CT chest

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There are many different protocols for performing CT scans of the chest, and this is why clinical detail in the request or referral for imaging is so important, as the presumed diagnosis will make a difference as to which protocol is selected.


Chest staging

Probably the most frequently used protocol - used to stage bronchial malignancy. Normally performed without oral contrast (although this may be given when staging upper GI malignancies, when the protocol is otherwise virtually the same) and with IV contrast. The first sequence is performed through the chest in the arterial phase of contrast enhancement and the second sequence is performed through the liver in the portal venous phase of enhancement. With the advent of spiral scanners the slices are contiguous and can be reformatted at varying slice thickness (usually in the order of 5mm). The images are generally viewed on soft tissue and lung windows to look for the primary lesion and evidence of nodal and other metastases.


CT pulmonary angiography (CTPA) is used to look for evidence of pulmonary embolism. This generally uses software which triggers on a rise in the amount of IV contrast reaching the main pulmonary artery so that ideally, the pulmonary vessels are well-delineated. Pulmonary emboli are then seen as filling defects in the vessels. It is rapid, good at showing large emboli and is without a doubt the investigation of choice when the patient is haemodynamically compromised and diagnosis will change management. It is being used more frequently in place of V/Q (or Q) scanning. However just like V/Q scanning its sensitivity and specificity depends upon the technology and protocol used, an issue often unknown to non-specialist clinicians.[1] An important factor to remember particularly in young women is that the breast dose (and therefore the risk of inducing cancer) is much higher with CT than with V/Q scanning and ideally the latter should be the investigation of choice in young females. In addition, the iodinated contrast poses some risk to the developing fetus. A baby exposed in utero to contrast will require post-natal thyroid function tests so for this reason also, pregnant women are probably better investigated by V/Q scanning as a first line.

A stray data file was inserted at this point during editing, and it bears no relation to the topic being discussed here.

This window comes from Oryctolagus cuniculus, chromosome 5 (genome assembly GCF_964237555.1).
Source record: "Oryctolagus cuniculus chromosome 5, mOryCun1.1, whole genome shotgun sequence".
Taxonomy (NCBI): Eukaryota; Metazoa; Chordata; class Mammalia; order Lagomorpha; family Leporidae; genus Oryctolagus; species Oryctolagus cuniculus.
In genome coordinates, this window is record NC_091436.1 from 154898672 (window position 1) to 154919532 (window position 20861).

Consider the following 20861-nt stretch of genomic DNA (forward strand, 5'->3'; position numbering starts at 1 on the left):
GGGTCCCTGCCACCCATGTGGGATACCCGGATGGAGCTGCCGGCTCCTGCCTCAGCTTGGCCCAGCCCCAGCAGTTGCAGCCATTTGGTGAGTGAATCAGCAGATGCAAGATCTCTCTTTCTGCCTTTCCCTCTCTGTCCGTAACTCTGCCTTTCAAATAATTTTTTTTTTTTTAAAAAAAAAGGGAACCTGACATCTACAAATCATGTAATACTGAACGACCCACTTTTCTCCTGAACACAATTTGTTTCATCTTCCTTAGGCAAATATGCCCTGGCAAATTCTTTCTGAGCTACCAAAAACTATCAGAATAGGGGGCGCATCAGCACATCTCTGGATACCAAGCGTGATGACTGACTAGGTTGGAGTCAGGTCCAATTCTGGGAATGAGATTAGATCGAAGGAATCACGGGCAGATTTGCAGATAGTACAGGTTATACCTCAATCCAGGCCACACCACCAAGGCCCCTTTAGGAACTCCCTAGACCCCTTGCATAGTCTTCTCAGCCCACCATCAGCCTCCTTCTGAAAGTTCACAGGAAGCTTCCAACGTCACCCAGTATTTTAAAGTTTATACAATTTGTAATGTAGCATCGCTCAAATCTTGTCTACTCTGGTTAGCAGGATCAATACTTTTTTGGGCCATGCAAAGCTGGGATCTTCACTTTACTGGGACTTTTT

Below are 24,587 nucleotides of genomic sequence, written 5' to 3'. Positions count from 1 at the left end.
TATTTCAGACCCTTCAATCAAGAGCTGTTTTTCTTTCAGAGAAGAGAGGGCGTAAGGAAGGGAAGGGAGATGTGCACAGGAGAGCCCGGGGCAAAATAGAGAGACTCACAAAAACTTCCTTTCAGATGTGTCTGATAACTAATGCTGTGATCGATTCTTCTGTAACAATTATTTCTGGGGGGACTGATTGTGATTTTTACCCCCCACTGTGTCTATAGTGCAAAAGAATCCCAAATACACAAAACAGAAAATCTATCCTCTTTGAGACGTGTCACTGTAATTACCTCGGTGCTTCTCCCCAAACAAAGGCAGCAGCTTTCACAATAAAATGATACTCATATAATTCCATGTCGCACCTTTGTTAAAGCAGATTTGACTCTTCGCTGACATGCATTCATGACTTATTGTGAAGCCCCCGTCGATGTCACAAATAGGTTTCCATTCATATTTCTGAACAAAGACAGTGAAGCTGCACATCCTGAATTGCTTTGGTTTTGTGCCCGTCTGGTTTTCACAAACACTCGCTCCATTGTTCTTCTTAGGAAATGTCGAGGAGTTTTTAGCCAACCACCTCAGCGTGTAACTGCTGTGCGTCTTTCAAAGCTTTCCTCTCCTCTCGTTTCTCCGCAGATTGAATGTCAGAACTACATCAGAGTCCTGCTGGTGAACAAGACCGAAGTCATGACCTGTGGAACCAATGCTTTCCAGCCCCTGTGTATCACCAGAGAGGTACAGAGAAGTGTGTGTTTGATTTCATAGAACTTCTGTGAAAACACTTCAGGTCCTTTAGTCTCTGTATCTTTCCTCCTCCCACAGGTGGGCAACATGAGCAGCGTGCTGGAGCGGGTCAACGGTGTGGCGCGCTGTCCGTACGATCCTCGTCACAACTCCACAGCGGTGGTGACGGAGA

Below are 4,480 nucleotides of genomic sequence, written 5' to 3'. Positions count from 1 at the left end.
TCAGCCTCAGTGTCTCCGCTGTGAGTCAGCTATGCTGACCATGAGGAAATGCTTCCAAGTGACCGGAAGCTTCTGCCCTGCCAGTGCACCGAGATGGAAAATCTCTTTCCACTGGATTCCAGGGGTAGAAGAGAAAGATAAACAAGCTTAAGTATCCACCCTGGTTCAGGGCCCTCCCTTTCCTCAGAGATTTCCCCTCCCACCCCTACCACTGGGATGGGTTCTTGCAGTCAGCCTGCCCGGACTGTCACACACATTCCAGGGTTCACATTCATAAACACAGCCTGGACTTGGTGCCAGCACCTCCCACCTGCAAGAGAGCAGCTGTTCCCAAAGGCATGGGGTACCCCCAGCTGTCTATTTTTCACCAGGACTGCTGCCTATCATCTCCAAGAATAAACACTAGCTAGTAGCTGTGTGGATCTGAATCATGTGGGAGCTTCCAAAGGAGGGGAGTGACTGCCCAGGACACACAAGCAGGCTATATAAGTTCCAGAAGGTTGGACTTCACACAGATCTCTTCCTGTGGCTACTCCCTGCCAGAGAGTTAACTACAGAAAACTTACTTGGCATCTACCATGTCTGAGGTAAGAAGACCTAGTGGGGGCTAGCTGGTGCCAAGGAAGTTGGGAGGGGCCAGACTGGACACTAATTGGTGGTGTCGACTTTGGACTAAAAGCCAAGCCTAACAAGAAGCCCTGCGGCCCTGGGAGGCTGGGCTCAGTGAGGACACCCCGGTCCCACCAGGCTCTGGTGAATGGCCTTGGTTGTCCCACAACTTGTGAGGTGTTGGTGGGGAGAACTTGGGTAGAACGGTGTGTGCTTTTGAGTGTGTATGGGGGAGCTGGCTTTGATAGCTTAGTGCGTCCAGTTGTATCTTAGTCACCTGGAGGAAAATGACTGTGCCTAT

Because of the difficulty in diagnosing pulmonary embolism, this investigation has the potential for overuse. Best practice is to use a validated clinical scoring system such as the Wells Score for clinical risk of pulmonary embolism to guide the decision as to whether to request a CTPA. However, many unsuspected pulmonary malignancies or infections are detected on such scans and indeed the CTPA makes a definitive diagnosis possible in almost 15% of requests[2]. This issue is very problematical for practising clinicians where clinical assessment including CXR (which is at least half as sensitive for sub-lobar consolidation and much less sensitive for early malignancy) does not result in a definitive diagnosis and pulmonary embolism remains in the differential diagnosis of the patients symptoms.

High resolution computed tomography (HRCT)

Used to look for interstitial lung disease. The slices obtained are thinner giving more parenchymal detail, but are not contiguous (1mm slices every 10mm is a standard protocol), therefore making it possible that small neoplasms could be missed. The liver is also not imaged and IV contrast is not given.